Let $L=\{a_1,a_2,\ldots,a_k\}$ be a random (uniformly chosen) subset of length $k$ of the numbers $\{1,2,\ldots,n\}$. I want to find $\operatorname{Var}(X)$ where $X$ is the random variable that sums all numbers with $k < n$.

Earlier today I asked about the expected value, which I noticed was easier than I thought. But now I am sitting on the variance since several hours but cannot make any progress. I see that $E(X_i)=\frac{n+1}{2}$ and $E(X)=k \cdot \frac{n+1}{2}$, I tried to use $\operatorname{Var}\left(\sum_{i=1}^na_iX_i\right)=\sum_{i=1}^na_i^2\operatorname{Var}(X_i)+2\sum_{i=1}^{n-1}\sum_{j=i+1}^na_ia_j\operatorname{Cov}(X_i,X_j)$ but especially the second sum is hard to evaluate by hand ( every time I do this I get a different result :-) ) and I have no idea how to simplify the Covariance term. Furthermore I know that $\operatorname{Var}(X)=\operatorname{E}\left(\left(X-\operatorname{E}(X)\right)^2\right)=\operatorname{E}\left(X^2\right)-\left(\operatorname{E}(X)\right)^2$, so the main Problem is getting $=\operatorname{E}\left(X^2\right)$. Maybe there is also a easier way than to use those formulas.

I think I got the correct result via trial and error: $\operatorname{Var}(X)=(1/12) k (n - k) (n + 1)$ but not the way how to get there..


Let me (almost) quote myself:

Hint: (1) Compute $E(a_1^2)$. (2) Show that $E(a_k^2)=E(a_1^2)$ for every $k$. (3) Compute $E(a_1a_2)$. (4) Show that $E(a_ka_i)=E(a_1a_2)$ for every $k\ne i$. (5) Deduce $E(X^2)$.

You probably already know the distribution of $a_1$ hence (1) and (2) are easy. Now, you simply need to know the distribution of $(a_1,a_2)$.

This is (still) a good example where computing the distribution is messy but computing expectations (and variances) is easy.

Edit One finds $$ \mbox{var}(a_1)=\frac{1}{12}(n+1)(n-1),\quad \mbox{cov}(a_1,a_2)=-\frac{1}{12}(n+1). $$ Hence $$ \mbox{var}(X)=k\mbox{var}(a_1)+k(k-1)\mbox{cov}(a_1,a_2)=\frac{1}{12}k(n+1)(n-k), $$ as computed by the OP. Sanity check: if $k=n$, $\mbox{var}(X)=0$.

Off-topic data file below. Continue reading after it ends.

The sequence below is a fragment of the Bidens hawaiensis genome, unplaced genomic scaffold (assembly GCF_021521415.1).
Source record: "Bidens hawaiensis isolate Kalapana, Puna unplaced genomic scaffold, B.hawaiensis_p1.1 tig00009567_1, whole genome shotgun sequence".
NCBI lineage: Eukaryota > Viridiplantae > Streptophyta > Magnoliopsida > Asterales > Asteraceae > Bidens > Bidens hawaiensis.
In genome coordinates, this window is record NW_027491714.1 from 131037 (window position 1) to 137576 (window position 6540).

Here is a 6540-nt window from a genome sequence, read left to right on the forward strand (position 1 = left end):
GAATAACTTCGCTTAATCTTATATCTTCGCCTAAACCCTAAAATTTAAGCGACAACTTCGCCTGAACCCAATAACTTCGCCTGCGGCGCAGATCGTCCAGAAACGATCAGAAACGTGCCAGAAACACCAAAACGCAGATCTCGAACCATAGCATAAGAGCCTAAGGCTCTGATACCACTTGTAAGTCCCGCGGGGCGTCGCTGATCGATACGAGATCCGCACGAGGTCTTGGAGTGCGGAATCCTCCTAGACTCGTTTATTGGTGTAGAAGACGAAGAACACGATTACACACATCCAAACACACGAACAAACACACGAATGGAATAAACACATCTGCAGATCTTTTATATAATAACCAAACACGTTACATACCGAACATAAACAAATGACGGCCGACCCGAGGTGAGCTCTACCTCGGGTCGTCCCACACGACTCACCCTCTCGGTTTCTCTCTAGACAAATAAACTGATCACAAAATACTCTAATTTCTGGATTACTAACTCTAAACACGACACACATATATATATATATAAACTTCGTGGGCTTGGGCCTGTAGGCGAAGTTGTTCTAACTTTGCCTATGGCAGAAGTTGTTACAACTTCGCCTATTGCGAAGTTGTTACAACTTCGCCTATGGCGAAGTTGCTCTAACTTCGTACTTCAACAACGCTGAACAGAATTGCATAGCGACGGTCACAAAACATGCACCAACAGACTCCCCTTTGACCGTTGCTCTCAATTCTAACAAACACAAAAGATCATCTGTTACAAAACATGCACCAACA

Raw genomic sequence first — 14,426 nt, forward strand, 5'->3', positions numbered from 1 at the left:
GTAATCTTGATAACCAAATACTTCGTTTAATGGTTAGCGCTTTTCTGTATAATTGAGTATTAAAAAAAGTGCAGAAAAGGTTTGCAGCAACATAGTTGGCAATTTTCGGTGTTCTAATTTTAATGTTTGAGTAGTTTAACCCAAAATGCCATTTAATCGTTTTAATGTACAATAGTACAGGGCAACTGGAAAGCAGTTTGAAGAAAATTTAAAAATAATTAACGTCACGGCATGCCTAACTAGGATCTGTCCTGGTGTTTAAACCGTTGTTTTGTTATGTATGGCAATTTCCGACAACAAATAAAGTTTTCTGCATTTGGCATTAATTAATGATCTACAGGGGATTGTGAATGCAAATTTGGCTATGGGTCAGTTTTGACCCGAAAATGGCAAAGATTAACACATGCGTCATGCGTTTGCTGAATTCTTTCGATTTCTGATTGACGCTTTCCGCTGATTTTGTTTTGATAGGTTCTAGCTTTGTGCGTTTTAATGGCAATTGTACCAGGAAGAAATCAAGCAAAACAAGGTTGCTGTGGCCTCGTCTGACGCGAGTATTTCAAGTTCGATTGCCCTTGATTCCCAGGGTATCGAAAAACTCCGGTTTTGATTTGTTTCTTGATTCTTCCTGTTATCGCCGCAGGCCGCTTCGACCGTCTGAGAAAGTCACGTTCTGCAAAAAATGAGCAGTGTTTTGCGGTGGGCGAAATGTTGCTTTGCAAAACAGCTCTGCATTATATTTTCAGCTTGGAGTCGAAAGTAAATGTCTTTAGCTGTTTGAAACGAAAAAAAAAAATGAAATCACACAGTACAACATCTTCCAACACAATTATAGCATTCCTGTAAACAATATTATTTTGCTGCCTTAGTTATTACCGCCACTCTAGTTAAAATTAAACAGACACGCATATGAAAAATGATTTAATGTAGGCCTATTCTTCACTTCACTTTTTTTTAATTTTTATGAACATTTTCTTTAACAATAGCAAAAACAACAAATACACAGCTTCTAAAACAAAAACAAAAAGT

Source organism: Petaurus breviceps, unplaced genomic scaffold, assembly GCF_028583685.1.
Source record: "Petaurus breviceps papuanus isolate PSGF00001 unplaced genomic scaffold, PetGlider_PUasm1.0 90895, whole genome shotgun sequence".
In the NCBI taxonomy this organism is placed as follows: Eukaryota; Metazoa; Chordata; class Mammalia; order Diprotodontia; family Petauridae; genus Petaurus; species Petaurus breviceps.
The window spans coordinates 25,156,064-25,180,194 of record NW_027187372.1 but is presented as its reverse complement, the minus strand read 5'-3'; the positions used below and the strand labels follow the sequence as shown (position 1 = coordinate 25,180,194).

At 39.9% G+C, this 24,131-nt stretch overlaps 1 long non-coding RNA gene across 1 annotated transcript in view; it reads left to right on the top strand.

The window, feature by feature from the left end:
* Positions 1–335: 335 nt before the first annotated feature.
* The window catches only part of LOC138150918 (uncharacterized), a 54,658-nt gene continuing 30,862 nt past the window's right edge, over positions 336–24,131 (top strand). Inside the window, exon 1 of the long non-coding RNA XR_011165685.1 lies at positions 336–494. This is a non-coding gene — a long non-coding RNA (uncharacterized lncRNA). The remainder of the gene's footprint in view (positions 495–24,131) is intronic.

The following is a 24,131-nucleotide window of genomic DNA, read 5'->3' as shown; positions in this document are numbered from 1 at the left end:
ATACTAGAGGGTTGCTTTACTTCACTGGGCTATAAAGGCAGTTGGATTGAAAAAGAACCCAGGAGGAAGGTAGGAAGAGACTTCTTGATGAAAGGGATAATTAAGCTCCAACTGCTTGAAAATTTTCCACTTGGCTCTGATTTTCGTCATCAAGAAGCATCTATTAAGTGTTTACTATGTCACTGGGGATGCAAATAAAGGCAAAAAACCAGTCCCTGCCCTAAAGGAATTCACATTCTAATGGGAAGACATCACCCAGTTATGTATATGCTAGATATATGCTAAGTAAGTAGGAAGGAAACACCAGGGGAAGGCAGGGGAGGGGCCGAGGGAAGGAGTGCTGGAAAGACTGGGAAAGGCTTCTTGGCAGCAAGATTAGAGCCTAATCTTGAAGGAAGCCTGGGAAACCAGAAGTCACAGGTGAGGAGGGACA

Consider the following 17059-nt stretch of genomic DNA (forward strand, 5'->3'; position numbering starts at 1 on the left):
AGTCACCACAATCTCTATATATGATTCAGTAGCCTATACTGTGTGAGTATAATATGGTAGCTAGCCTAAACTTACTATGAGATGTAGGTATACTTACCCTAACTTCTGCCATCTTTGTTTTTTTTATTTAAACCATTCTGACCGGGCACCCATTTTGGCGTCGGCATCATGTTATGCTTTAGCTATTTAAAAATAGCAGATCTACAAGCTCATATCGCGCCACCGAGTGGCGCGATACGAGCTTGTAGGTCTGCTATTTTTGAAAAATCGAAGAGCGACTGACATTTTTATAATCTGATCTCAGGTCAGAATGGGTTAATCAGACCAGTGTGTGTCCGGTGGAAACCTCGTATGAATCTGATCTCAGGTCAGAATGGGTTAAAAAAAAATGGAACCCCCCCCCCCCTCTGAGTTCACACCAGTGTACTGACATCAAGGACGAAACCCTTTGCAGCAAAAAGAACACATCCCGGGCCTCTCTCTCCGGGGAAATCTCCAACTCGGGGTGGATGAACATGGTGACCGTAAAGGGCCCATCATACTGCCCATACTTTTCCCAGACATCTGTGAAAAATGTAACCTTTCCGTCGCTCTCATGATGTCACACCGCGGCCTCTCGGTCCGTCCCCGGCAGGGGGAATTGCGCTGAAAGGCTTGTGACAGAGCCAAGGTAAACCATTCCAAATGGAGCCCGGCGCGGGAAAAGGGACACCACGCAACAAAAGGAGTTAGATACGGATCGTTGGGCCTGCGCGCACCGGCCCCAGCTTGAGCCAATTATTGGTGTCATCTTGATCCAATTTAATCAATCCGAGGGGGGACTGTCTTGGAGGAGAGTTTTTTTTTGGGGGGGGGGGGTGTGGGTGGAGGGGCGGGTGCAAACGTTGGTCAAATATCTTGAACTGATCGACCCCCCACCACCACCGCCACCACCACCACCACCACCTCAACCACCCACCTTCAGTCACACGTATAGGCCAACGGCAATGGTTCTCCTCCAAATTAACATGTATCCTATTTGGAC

• $\begingroup$ Thank you, I am sorry if the question seems redundant for you but actually I did not see the link :-( $\endgroup$ – Listing May 7 '11 at 19:50
  • $\begingroup$ Did you manage to go through steps (1) to (5) or were you stopped at one of them? $\endgroup$ – Did May 7 '11 at 19:54
  • $\begingroup$ Yes actually I had already calculated that $E(a_1^2)=\frac{(n+1)(2n+1)}{6}$ and $E(a_1 a_2)=\frac{(n + 1) (2 + 3 n)}{12}$ (I hope those are right). But does this give me $E(X^2)$ now? $\endgroup$ – Listing May 7 '11 at 20:10
  • $\begingroup$ Yes... Inserting everything in my ugly variance and covariance formula finally gives me the right result, thanks! $\endgroup$ – Listing May 7 '11 at 20:22

So I actually assigned this problem to a class a couple weeks ago.

You can do what you did, of course.

But if you happen to know the "finite population correction" from statistics, it's useful here. This says that if you sample $k$ times from a population of size $n$, without replacement, the variance of the sum of your sample will be $(n-k)/(n-1)$ times the variance that you'd get summing with replacement. The variance if you sum with replacement is, of course, $k$ times the variance of a single element.

So you get $Var(X) = k(n-k)/(n-1) \times Var(U)$, where $U$ is a uniform random variable on $\{1, 2, \ldots, n\}$. It's well-known that $Var(U) = (n^2-1)/12$ (and you can check this by doing the sums) which gives the answer.

Of course this formula is derived by summing covariances, so in a sense I've just swept that under the rug...

  • $\begingroup$ Very nice solution thanks :) I will keep it in the back of my head $\endgroup$ – Listing May 7 '11 at 22:43

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